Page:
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Hydrate your plants before the winter season arrives

It is time to hydrate everything now.

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A tree is watered on Sept. 1 to saturate the soil to prepare it for winter.
John Zvirovski / The Jamestown Sun
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It’s amazing what a difference a few years can make in the weather patterns in our region. For many years we had seen higher than normal rain and snowfalls, and then over the past three years it has been the opposite extreme. We had a very dry autumn two years ago and then a very dry season most of last year. We made up a little with some rain and a wet winter, but after May that all changed again and things have become extremely dry again.

This week is beginning to feel a little like autumn and we don't know if it will remain dry or if we will finally get some rain. Either way, this is the time to get our plants ready for the winter season and freeze-up. It is time to hydrate everything. Like a runner preparing for a marathon by drinking plenty of fluids before the race and during the event, our plants also need to take in moisture now before they enter their dormancy for the cold winter ahead.

John Zvirovski.jpg
John Zvirovski, Jamestown Sun garden editor
John M. Steiner / The Jamestown Sun

If our plants go into the winter without becoming hydrated, we increase their chances of perishing by the time spring arrives. This is not only the case for our perennials but for our young trees and shrubs and all the evergreen species.

The best time to hydrate your trees and shrubs is before they lose their leaves. The plant is more apt to draw up water into its system when it is still in the active stage before dormancy sets in. The main reason to hydrate your plants now is to allow the highest concentration of moisture to enter the outer stems and the smallest branches of the plants, as these are the first to desiccate or die in prolonged dry periods.

The best rule of thumb for watering a tree or shrub properly is to place a hose near the base of the plant and allow the soil to saturate all the way to the drip line of the tree. The drip line is the outermost width that the branches span out from the trunk and straight down from that point. The soil should be saturated to a depth of 4 inches deep for proper hydration within this area. Large trees do not require this amount of moisture as their roots reach deep into the soil. Trees that have a trunk diameter of 6 inches or less are the ones that benefit most, along with the shrub species.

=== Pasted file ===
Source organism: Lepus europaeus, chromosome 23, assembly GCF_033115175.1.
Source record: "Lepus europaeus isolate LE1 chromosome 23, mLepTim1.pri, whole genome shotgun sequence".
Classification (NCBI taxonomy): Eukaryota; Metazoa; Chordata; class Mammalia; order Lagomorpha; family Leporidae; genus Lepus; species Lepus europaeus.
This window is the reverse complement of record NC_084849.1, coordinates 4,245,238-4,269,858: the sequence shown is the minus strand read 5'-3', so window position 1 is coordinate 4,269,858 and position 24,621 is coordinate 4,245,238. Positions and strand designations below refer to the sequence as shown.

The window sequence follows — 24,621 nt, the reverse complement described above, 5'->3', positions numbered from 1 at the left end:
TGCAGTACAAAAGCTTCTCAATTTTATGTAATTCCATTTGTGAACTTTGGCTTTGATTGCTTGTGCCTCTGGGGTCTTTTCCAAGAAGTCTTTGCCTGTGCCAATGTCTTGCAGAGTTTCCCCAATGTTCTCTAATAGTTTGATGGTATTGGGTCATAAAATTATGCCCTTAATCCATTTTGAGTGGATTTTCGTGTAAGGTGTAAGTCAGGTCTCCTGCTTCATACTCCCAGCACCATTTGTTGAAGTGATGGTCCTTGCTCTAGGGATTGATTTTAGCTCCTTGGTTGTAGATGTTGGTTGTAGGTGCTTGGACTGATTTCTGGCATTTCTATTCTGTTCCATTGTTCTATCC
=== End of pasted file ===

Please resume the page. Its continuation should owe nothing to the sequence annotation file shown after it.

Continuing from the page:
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A good way to test if your soil is hydrated to the proper depth is to take a core sample near the outer drip line. Simply take a metal or PVC pipe that is one inch thick and push it into the ground 4 inches. When you pull it from the ground, check the bottom of the soil core in the center to make sure it is wet. If it is dry, continue to water for optimum conditions.

Evergreen trees and shrubs are much more susceptible to winter desiccation due to dry conditions than their deciduous counterparts. Their needles and scales transpire all season long, so it is imperative to make sure they have plenty of moisture to make it through the season. In most cases, where the plant is too dry, severe winter burn will occur during the early spring months causing an orange or red tint to the branches. If this is severe enough, it will kill the branch and the growth buds, causing the inevitable removal of limbs from the plant. This is never a good option for the shape and vigor of the tree in the years to come.

Evergreen varieties contain a fibrous root system, where 60-80% of their roots are within the first 2 feet of soil. Saturating this upper layer will greatly improve the health and vigor of your plant to make it into the spring season. Arborvitae species are the most susceptible to desiccation as their flat scale-like branches contain a very large surface area for the evaporation of water to occur during cold, dry, windy conditions. Pay extra attention to these types, especially if they have been recently planted.

Always focus on the young and newly planted items first, as they will require the most attention and care. Then work your way up to some of the older trees to make sure you have covered all the items in your yard that will benefit from this process.

A sprinkler works well in the garden to hydrate your perennials. Their roots don’t nearly go as deep as the trees and shrubs. I also leave most of the dead perennial stems on over the winter to ensure they capture the snow for a good winter cover. In a dry season, any snow around your plants will be of high value, not only for protection against the snow but also for moisture during the spring thaw.

The trees might go into an early dormancy this year due to the current dryness levels. Hydrating your plants now will only benefit them once the ground freezes and winter is upon us once again. We have no guarantees that this winter will provide any more moisture over any other winter, so be proactive and start your watering soon. The marathon into winter will begin before you know it, so make sure you hydrate plenty before the season is upon us. The results will only be advantageous to all your plants once spring arrives.

Related Topics: GARDENINGHOME AND GARDEN
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